Rental Property FAQ - What Landlords & Tenants Should Know

BSED will aggressively enforce blight violations.  Violators should remember that it’s not enough to pay penalties.  Violators must correct problems.  If not, a second or third violation may be issued with a higher fine

A Certificate of Rental Registration is free of charge and is an advantage for landlords when potential tenants are seeking a place to rent.  Landlords that are in compliance with the City of Detroit Codes and Ordinances have a greater chance of licensing their property.  According to the City of Detroit Property Maintenance Code (Chapter 9), if a dwelling is not an owner-occupied, single-family dwelling, then it is considered residential rental property.  Residential rental properties include: 1 and 2-family homes, apartment buildings, rooming houses, etc. as well as rooms rented within a single-family, owner-occupied home.

To receive a Certificate of Rental Registration, the owner is required to:

  • Fill out a rental registration form and submit it to the Building Safety Engineering & Environmental Department and the certificate will be mailed to the owner or their representative.
A Certificate of Compliance is required for all commercial buildings, structures and residential rental properties in the City of Detroit, with the exception of single-family, owner-occupied dwellings.  The Certificate of Compliance means, that the property was inspected and meets the minimum requirements of the Detroit Property Maintenance Code and/or Zoning Ordinance.  The Certificate of Compliance is valid for one (1) year from the date of the initial inspection.

To receive a Certificate of Compliance on a Residential rental property or Commercial property, the owner is required to:

  • Have a complete and current inspection of the property that is not older than one (1) year.
  • Complete all repairs listed on the correction order.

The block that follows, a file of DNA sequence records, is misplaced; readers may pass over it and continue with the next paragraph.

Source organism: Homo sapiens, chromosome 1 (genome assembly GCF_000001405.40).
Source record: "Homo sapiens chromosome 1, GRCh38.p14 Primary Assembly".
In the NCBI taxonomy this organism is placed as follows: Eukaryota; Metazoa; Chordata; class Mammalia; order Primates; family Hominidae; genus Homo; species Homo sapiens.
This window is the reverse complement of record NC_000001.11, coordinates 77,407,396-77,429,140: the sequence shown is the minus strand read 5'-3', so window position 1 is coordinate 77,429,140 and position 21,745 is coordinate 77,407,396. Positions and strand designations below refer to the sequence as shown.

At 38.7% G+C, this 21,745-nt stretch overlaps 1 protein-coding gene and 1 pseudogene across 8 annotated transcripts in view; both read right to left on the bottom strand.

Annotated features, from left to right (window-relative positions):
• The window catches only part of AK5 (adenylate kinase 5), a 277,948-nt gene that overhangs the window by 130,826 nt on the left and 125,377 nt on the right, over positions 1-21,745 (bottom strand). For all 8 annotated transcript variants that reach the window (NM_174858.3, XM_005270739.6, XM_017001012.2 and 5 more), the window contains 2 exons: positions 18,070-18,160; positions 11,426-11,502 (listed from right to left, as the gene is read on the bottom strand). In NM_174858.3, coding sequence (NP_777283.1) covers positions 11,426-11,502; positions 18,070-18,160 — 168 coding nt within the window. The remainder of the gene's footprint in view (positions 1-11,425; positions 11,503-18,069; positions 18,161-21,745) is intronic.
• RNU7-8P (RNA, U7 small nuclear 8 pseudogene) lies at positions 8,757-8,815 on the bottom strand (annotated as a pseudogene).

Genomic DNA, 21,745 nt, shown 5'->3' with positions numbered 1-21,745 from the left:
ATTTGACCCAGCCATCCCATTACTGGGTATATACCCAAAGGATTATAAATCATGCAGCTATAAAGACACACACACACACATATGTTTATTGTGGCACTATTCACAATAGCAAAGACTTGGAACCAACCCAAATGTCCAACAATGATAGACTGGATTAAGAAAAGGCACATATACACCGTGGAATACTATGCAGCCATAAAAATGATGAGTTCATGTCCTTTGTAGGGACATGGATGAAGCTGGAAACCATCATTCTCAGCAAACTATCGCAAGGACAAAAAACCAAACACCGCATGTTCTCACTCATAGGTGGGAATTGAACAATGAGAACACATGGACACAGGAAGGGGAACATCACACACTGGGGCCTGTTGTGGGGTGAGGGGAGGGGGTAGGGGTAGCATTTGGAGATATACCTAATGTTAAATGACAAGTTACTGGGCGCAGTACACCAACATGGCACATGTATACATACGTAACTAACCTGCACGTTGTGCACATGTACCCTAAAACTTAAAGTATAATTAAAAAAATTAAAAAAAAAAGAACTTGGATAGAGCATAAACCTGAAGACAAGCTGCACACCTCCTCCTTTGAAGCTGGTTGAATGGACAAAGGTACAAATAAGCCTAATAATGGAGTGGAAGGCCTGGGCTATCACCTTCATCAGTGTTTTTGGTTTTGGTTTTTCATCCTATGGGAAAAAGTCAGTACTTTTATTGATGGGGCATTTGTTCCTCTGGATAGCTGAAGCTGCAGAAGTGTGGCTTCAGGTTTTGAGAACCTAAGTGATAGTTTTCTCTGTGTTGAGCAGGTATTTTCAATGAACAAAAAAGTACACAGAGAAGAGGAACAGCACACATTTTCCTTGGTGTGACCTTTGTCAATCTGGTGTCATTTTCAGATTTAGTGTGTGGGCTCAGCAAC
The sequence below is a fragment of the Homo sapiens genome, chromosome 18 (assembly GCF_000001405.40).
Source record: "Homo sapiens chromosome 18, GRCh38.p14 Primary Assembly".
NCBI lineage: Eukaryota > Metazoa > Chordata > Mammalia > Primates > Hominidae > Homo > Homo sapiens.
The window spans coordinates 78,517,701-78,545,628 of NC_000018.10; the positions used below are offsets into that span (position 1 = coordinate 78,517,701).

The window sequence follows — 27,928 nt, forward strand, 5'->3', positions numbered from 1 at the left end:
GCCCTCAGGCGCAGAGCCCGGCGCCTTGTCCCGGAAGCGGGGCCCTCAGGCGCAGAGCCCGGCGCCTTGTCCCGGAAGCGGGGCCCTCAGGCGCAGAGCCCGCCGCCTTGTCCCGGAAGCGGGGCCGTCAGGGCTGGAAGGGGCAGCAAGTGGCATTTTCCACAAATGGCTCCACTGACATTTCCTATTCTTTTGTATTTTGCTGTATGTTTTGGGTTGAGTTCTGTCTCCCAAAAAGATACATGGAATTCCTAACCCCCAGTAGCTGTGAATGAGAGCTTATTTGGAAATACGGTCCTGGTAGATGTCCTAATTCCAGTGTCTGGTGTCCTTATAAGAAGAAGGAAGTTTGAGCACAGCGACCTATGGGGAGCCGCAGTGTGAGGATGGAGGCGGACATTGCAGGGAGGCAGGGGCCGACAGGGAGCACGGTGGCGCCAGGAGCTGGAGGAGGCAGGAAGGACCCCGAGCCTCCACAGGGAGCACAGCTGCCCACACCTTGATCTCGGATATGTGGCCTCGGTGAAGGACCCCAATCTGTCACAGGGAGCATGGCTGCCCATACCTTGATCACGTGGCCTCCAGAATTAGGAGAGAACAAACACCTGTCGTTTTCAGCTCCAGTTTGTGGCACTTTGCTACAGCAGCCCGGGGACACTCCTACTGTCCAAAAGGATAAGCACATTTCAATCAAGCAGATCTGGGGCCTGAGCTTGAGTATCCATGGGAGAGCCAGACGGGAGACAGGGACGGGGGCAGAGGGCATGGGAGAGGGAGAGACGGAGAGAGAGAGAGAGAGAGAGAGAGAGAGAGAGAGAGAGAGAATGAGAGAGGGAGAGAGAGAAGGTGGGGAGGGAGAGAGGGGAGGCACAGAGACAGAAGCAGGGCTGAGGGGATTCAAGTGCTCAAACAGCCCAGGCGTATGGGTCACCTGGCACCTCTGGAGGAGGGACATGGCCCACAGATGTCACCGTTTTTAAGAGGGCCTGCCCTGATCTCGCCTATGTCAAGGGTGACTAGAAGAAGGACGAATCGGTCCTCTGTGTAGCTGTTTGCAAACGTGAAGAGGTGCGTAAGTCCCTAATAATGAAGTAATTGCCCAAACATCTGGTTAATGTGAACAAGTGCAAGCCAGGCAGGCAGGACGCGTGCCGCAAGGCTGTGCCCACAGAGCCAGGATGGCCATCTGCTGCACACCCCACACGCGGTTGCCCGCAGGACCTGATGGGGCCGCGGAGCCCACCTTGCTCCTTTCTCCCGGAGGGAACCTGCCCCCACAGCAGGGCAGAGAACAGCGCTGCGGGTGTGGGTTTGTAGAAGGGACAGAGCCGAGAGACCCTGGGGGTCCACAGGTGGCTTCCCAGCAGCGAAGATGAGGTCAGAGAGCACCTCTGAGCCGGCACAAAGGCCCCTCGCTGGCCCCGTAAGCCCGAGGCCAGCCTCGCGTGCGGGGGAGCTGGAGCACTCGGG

• Call for a re-inspection for verification that the repairs have been completed in a workmanlike manner.
  • Have a valid Certificate of Rental Registration, if applicable.
  • Comply with all provisions of a Special Land Zone Grant, if applicable.
  • Pay all inspection fees that have been assessed.

The Property Maintenance Division of the Buildings, Safety Engineering and Environmental Department is responsible for conducting Residential Inspections in the City of Detroit. The Inspection types are as follows:

     Annual periodic rental inspections

         1 & 2 family dwellings
         Hotels, Motels, Apartments, Rented Condos, Cooperatives, & Adult Foster Care
         Shelters & Rooming Houses

     Complaint inspections
     Annual and Complaint re-inspections for compliance
     Emergency Re-inspections (Life/Safety conditions)
     Vacant Building Maintenance Inspections
     Area survey sweep inspections of suspected rental property
     Elevated Blood-Lead Level investigations
     Health Department will notify BSEED of Lead Poisoned Children cases. BSEED will investigate the property.


All renters are entitled to live in housing that is well maintained and safe.  Renters are encouraged to report rental properties that require inspection and repair.  Tenants can arrange for an inspection (at no cost to them) by calling (313) 224-2733 .

Contact Entity

Smoke detectors must be installed near all bedrooms.  Maintaining smoke detectors with batteries is the responsibility of both the tenant and owner.

Graffiti or other defacing should be removed from buildings and fences to maintain a neat and clean neighborhood.

Owners and renters are responsible for the cleanliness of the property.  If a Blight Violation Notice is issued, the Department of Administrative Hearings (DAH) may order one party to pay the entire fine or may split the fine between the owner and the tenant.

Landlords, who evict renters, and renters, who have been evicted, have 72 hours to remove any household items or belongings placed at the curb.  If the items aren’t taken away, the landlord, the renter, and/or both may be issued a notice and fined.

Animal waste from dogs, cats, or other pets is solid waste.  Residents shouldn’t allow such waste to accumulate on the property.

  • Items, such as auto parts, building materials, household items, or commercial equipment, should not be stored in yards.
  • Commercial, recreational or inoperable vehicles cannot be stored on residential property.
  • Vehicles of any kind cannot be parked on unpaved portions of a yard, including front or back lawns.